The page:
Because the Fragrance Lake 20k was so close to home, I was able to get up-close and personal with the course in the weeks leading up to the race. I grew to know and love its variety of terrain and to embrace the pain that came with it. The course starts on the Interurban Rail Trail and takes a turn at 1.7 miles up Cleator Road, thus beginning the 1100 foot climb up to Fragrance Lake. The joy of seeing Fragrance Lake’s beauty is short-lived. The climb doesn't stop, but continues up to what the locals refer to as the infamous “chin-scraper,” a steep, relentless, hands-on-your-knees grind that will take you to Chuckanut Ridge. The cruelty continues as Chuckanut Ridge is 2.3 miles of technical, don’t-look-up-or-you’ll-fall-flat-on-your-face (or down the mountain) terrain. If you are lucky, you might look up just enough to catch a glance of Mount Baker on a clear day. The last section of the course is a (relatively) screaming fast downhill of switchbacks that spits you back out on the Interurban Trail for a .4 mile shot to the finish.
I love the Fragrance Lake course.
My goal for the race was to break the previous course’s record. We ran the course with moderate effort once to make sure we knew which way to go and then a second time which was an intentional hard effort about a month out. I came within a couple minutes of the record and was confident that on race day I would be able to shave them off once I was properly adrenalined and caffeinated.
There was time for one more long run on the course 3 weeks outs, but unfortunately, this plan never came to pass. The Sunday after a 16 mile long run at the Redmond Watershed Preserve in Redmond, WA, I was feeling a pain that felt like a blister rubbing on my Achilles. After a slow 8 miler, I got back in the car, took off my shoe and was surprised to see no blister. The soreness on my Achilles never let up throughout the day. Taking time off was inevitable.
|The Graston aftermath.|
For those of you who have been injured, you know the drill. The first couple weeks of an injury are a guessing game. What is it? What can I do on it? What is aggravating it? Why me? Ahhhhhhh!!! The guess was that I had an acute bout of Achilles tendonitis, so I went to Align Chiropractic to receive Graston work from Dr. Chris Lockwood. This technique is meant to break up scar tissue and increase blood flow to the tendon by taking a stainless steel tool and scraping it vigorously over the inflamed area. Testimonies indicate that this is a fairly effective treatment if you can stand the infliction of pain and bruising.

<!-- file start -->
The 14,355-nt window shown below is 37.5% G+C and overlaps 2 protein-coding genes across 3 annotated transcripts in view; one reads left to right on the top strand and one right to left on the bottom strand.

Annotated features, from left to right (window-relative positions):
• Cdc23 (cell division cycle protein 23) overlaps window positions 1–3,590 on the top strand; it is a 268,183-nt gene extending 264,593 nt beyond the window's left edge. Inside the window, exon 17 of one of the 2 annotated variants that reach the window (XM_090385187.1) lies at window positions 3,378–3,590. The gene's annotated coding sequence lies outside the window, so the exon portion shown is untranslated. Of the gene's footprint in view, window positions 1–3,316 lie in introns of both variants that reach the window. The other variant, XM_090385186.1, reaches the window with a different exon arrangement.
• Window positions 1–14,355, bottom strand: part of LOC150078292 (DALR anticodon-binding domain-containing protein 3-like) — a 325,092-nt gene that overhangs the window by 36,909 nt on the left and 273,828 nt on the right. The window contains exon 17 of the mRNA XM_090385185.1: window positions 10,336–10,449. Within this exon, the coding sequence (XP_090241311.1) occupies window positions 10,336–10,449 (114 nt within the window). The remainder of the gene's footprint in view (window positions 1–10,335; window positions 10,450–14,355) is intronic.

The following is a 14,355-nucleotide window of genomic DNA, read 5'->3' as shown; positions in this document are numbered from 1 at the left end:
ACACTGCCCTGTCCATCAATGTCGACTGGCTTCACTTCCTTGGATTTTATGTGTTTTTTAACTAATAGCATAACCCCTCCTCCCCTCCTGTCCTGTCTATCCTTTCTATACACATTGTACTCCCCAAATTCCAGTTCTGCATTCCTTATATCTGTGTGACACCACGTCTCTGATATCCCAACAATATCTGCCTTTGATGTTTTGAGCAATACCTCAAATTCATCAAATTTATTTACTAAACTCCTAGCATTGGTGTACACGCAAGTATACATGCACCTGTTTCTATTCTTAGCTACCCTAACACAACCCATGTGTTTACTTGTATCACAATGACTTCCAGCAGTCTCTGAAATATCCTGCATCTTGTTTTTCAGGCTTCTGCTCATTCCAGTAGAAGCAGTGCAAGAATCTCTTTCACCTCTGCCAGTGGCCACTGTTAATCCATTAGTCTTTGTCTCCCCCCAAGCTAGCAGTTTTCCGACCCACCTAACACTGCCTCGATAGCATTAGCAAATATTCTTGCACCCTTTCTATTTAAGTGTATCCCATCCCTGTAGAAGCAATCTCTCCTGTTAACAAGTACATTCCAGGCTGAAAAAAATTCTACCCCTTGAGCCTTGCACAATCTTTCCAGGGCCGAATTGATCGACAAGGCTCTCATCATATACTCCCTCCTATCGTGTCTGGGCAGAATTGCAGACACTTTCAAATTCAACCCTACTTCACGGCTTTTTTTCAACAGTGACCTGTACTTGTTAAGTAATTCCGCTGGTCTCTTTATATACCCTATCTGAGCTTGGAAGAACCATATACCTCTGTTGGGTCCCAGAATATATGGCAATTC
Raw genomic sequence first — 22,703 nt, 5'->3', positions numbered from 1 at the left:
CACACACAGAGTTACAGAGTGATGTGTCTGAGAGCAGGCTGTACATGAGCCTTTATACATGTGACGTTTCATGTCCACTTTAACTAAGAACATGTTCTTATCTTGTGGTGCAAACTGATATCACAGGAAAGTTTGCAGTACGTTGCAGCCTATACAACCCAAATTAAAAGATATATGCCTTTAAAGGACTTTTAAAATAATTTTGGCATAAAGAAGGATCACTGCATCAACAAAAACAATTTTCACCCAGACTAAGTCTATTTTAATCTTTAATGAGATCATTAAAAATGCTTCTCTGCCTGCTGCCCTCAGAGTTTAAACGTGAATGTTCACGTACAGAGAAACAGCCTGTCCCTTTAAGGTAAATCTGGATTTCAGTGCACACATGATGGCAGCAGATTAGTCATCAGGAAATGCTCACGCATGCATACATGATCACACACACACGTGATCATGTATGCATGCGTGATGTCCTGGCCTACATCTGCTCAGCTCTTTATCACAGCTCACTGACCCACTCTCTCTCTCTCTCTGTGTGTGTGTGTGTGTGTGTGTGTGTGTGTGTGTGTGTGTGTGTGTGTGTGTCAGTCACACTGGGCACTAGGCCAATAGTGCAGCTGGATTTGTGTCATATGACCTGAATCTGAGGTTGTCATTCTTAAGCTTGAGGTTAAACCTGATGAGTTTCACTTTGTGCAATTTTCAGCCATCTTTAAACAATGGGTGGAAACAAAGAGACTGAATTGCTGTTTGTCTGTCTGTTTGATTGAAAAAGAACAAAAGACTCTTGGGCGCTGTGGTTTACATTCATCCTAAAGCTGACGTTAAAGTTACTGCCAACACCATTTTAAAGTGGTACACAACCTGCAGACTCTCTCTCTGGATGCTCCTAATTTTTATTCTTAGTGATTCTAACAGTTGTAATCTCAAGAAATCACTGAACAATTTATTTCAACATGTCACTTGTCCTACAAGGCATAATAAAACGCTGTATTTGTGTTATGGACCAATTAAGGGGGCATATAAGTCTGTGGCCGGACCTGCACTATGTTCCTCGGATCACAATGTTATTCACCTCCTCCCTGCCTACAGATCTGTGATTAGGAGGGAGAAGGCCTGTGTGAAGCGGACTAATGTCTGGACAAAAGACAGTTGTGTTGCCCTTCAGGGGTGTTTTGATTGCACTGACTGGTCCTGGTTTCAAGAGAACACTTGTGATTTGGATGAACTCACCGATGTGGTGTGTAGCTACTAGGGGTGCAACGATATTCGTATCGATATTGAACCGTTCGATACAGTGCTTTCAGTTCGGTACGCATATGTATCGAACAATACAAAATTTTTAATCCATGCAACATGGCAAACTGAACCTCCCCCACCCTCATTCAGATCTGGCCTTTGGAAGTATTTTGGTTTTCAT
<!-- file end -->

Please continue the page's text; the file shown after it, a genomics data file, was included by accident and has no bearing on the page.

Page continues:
|Well, I wasn't going to cut up a pair of Inov-8's!|
I had no such luck. After more research and poking and prodding, we concluded that I have Achilles bursitis which is when a small sack of fluid that sits between the Achilles tendon and a bone becomes inflamed. I could walk around the house barefoot with no pain at all, but the second I put shoes on, the site on my Achilles flared up and was very painful. This explains why it felt as if I had a blister. I stopped going for walks, biking and attempting to test it out. Tad cut a major portion of the heal counter out of an old pair of shoes so that there was no pressure on the inflamed bursa. I continued doing a combination of Bikram and power yoga, which helped take the edge off, but I was still extremely depressed and angry.
|Morning walk on the Interurban Trail|
It has now been three weeks since the pain first arrived. This morning I had 15 minutes to do a 20 minute walk down to yoga. So that I wouldn't be late, I picked up the pace to a jog. No pain. I did a little jog home. Still no pain. When I got home I went for a 3 mile run and still no pain. I feel hopeful that if my Achilles continues to feel good and I can prevent the bursitis from flaring up, I will be able to race the Hillbilly Half in Olympia in two weeks. I tried talking Tad into letting me race the 20k tomorrow, but he wasn't having it. He will be taking my place tomorrow and I will be there to cheer him and the Bellingham Trail Running Club on.